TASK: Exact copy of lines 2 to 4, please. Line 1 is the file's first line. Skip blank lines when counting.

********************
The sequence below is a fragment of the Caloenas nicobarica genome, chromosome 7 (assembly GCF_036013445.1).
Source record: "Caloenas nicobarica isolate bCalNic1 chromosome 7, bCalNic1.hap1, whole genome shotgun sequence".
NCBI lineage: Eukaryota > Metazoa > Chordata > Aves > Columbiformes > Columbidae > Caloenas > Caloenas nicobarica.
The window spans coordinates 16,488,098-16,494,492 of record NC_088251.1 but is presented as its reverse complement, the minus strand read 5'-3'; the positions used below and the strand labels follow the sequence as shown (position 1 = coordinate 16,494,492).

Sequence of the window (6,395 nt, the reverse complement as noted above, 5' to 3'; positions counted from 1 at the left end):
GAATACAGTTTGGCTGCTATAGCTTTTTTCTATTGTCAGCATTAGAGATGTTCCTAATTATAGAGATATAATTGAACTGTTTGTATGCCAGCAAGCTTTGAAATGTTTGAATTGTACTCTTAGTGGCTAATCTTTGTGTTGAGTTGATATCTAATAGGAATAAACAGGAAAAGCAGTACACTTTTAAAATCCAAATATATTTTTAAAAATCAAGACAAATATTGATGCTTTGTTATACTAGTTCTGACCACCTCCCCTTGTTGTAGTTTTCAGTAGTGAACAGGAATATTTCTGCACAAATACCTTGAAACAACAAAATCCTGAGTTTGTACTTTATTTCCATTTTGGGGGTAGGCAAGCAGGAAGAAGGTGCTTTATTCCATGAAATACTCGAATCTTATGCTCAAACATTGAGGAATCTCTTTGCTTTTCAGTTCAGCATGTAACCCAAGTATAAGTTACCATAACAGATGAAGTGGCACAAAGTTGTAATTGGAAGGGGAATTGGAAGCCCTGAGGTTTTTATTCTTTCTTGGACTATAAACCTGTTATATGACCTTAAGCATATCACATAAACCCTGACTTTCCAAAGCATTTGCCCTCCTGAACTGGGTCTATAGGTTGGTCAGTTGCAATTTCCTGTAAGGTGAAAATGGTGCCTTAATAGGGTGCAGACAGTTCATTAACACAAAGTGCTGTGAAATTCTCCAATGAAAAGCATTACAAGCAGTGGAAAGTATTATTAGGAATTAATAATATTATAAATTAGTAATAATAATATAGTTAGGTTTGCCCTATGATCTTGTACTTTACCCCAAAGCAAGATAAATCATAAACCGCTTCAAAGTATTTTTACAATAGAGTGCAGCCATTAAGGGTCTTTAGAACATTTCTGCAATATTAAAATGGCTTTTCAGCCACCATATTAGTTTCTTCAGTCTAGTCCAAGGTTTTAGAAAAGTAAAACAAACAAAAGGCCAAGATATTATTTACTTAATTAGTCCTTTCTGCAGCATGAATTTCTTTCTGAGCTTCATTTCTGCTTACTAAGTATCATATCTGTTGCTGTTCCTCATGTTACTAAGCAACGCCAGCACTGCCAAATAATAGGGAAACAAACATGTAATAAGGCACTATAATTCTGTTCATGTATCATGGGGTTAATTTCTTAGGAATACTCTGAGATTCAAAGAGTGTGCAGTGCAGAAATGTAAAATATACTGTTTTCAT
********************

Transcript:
Source record: "Caloenas nicobarica isolate bCalNic1 chromosome 7, bCalNic1.hap1, whole genome shotgun sequence".
NCBI lineage: Eukaryota > Metazoa > Chordata > Aves > Columbiformes > Columbidae > Caloenas > Caloenas nicobarica.
The window spans coordinates 16,488,098-16,494,492 of record NC_088251.1 but is presented as its reverse complement, the minus strand read 5'-3'; the positions used below and the strand labels follow the sequence as shown (position 1 = coordinate 16,494,492).